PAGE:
Of the many financial challenges facing physician groups today, cash shortfalls triggered by problems collecting from self-pay patients can be among the most trying and potentially destructive.
The growth of high-deductible health plans, including health savings accounts (HSAs), is pushing primary payment responsibility toward individuals and away from insurance companies. That means that unless practices develop air-tight procedures to get paid in a timely fashion, they run the risk of serious revenue gaps.
“It used to be much easier to predict cash flow when you knew that the insurance company would be paying the full allowable in the vast majority of cases,” said Laura Penton, a revenue cycle management consultant with McKesson Business Performance Services (McKesson).
“But now the tables are turning and it’s the patient who more and more is responsible for the bulk of the physician fee,” she explained. “So it is imperative that you develop processes that will reduce the likelihood of slow-pay or no-pay. Otherwise, your practice will be put at risk, given the growth in high-deductible plans.”
Rising Patient Contributions
High-deductible insurance plans and health savings accounts have become more prevalent in recent years as employers shift a greater portion of healthcare costs to employees. The plans, which stress preventive care, also are intended to engage enrollees in the stewardship of their own health by creating financial incentives to use healthcare resources wisely.
According to a recent survey by the Kaiser Family Foundation, the average annual worker’s contribution to health premiums for family coverage increased by 81% from 2004 to 2014, from $2,661 to $4,8231. America’s Health Insurance Plans, an industry group, reports that about 17.5 million people are now enrolled in high-deductible plans or health savings accounts, an increase of nearly 12% since 2013. Since 2011, the number of high-deductible plan enrollees has increased at an average rate of about 15% per year.2
Penton said collecting from self-pay enrollees can be especially difficult for specialties like pathology and radiology, since they may not have direct contact with the patient. In addition, widespread assumptions that doctors are making a great deal of money and that medical practices somehow don’t face the same kinds of operating expenses that other businesses do contribute to sluggish payment, she said.
Pre-visit Eligibility Checks
According to Penton, the first line of defense against self-pay shortfalls is pre-visit eligibility verification. Practices can implement automated processes that will scan schedules two or three days in advance, then query clearinghouse databases to determine the patient’s level of coverage and deductible. This kind of functionality increasingly is found in practice management applications, she added.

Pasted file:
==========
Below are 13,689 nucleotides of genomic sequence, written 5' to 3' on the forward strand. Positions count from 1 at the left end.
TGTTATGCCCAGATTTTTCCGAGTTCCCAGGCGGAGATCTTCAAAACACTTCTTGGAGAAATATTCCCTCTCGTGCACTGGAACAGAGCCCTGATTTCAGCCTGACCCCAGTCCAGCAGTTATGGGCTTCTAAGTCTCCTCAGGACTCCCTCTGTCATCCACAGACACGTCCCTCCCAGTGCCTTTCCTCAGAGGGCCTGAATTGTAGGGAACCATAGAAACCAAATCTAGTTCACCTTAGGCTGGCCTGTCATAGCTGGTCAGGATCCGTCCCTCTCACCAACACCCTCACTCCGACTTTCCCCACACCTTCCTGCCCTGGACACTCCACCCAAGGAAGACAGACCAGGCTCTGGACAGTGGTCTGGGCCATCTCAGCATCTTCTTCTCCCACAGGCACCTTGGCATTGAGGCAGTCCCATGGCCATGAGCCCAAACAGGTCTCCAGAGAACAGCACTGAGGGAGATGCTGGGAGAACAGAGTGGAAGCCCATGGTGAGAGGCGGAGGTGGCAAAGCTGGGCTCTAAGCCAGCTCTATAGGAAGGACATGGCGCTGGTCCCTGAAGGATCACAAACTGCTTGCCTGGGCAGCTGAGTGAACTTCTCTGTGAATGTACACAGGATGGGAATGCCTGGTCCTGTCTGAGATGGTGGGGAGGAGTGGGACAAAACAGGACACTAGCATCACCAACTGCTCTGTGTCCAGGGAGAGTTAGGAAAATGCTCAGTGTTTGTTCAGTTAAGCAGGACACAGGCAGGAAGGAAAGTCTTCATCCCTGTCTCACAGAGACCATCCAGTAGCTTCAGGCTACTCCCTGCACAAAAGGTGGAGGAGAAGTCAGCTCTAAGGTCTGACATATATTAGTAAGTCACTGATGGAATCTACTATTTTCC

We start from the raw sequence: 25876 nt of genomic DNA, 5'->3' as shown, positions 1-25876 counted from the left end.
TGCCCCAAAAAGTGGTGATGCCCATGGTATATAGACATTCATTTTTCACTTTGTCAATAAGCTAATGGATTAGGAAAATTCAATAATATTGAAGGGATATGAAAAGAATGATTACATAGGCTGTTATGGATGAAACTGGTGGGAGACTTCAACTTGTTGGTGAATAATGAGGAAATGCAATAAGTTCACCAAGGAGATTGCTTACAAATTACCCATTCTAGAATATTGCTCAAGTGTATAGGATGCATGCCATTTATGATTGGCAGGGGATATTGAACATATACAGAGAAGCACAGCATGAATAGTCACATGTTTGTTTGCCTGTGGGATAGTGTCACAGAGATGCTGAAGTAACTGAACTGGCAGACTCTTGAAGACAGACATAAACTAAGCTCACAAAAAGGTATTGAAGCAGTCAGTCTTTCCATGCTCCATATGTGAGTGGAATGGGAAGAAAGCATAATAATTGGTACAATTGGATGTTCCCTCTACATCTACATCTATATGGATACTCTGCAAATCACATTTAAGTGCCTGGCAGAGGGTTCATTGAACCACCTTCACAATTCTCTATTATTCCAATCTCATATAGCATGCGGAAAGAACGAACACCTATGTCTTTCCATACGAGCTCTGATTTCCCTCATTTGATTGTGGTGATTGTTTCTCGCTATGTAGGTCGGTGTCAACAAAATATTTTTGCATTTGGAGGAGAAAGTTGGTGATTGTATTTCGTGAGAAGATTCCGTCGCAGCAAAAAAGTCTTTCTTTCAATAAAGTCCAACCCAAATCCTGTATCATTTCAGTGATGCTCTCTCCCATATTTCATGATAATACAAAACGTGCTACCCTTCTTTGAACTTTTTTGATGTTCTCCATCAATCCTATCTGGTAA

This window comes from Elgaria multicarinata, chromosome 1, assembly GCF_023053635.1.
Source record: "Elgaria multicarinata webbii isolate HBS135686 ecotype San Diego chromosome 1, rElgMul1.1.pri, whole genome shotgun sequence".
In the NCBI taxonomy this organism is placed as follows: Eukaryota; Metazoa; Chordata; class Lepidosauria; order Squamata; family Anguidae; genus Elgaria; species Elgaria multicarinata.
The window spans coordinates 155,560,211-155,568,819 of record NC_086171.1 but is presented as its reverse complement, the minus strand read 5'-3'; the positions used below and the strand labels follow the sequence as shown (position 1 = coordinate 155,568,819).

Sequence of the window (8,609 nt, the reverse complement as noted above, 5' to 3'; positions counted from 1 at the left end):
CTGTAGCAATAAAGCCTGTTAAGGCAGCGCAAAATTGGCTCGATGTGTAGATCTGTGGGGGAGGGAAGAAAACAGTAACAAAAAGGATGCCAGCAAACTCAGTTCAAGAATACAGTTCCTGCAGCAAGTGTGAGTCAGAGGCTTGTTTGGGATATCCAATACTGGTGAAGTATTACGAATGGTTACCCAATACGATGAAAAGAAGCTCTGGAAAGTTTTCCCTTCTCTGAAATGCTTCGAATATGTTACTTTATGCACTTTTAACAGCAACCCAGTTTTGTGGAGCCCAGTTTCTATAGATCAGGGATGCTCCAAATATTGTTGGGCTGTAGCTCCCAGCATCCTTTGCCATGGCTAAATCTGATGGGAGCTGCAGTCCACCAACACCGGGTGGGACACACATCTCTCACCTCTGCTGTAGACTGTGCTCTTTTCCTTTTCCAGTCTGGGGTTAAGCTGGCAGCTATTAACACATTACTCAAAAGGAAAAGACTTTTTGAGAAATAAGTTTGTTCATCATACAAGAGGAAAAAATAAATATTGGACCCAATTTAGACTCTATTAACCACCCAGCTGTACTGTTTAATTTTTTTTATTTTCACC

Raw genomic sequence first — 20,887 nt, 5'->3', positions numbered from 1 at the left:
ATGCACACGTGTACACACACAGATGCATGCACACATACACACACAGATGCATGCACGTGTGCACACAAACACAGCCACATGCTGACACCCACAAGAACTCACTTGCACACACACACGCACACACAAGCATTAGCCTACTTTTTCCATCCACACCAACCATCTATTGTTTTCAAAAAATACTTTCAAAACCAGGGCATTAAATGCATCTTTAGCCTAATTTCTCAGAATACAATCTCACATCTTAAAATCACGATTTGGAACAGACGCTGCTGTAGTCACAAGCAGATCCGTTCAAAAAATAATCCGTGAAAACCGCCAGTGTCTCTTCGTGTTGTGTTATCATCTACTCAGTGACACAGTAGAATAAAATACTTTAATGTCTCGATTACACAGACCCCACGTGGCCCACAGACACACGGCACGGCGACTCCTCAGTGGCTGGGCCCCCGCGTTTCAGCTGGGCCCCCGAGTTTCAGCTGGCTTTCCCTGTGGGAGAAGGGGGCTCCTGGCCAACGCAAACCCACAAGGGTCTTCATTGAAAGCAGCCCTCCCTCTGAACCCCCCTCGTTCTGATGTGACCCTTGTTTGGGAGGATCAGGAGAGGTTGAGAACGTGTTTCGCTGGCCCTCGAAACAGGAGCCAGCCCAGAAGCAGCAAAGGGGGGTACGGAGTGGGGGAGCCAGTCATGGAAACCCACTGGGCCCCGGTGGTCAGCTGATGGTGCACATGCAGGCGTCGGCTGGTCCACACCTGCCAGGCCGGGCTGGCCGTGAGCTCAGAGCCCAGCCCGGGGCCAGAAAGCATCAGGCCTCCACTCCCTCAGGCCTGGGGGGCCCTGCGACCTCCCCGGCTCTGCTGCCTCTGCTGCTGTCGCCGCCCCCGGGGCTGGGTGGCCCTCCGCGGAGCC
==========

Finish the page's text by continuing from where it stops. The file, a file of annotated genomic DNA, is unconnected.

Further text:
Once the query identifies those patients who are not covered or who have high deductibles, staff should contact the individuals before the clinical encounter to determine if their insurance has changed. If so, a new eligibility check can be performed. If the patient does not have coverage or has a high deductible, staff should establish clear expectations about the amount the patient will likely be required to pay upon presenting for care. Since the nature or extent of services may not be known ahead of time, providing the patient with an anticipated range of payment may be required.
Practices should also develop payment plans that allow individuals to pay a balance due over time. Penton said a general rule of thumb is to collect 50% of the amount up front, then establish a payment schedule for the balance over a four-to-six month period. Patients who are unable or unwilling to pay at the time of service for elective or routine care may need to reschedule their appointment, per the practice’s guidelines, Penton said.
Communication is Key
Communicating early and often with patients about their obligations is important not only for those who have high deductibles but also for out-of-network patients who may be responsible for the full service amount. Increasingly, Penton said, some providers are opting out of insurance networks due to dissatisfaction with reimbursement rates. These groups will typically submit an out-of-network claim on behalf of the patient to the individual’s insurance company. But it should be made clear to the patient up front that the carrier may not pay any of the amount due and thus the individual will bear full financial responsibility for the service.
Penton added that establishing a patient portal that can enable online payments is another important tool for practices. Anything that makes it more convenient for patients to pay should be pursued, she advised.
Ultimately, avoiding the pitfalls of patient self-pay requires that groups pay close attention to patients’ coverage and then pro-actively address potential problems.
“Success comes in knowing your practice and patient mix, establishing good relationships with carriers, and setting clear financial expectations with patients upfront,” she said.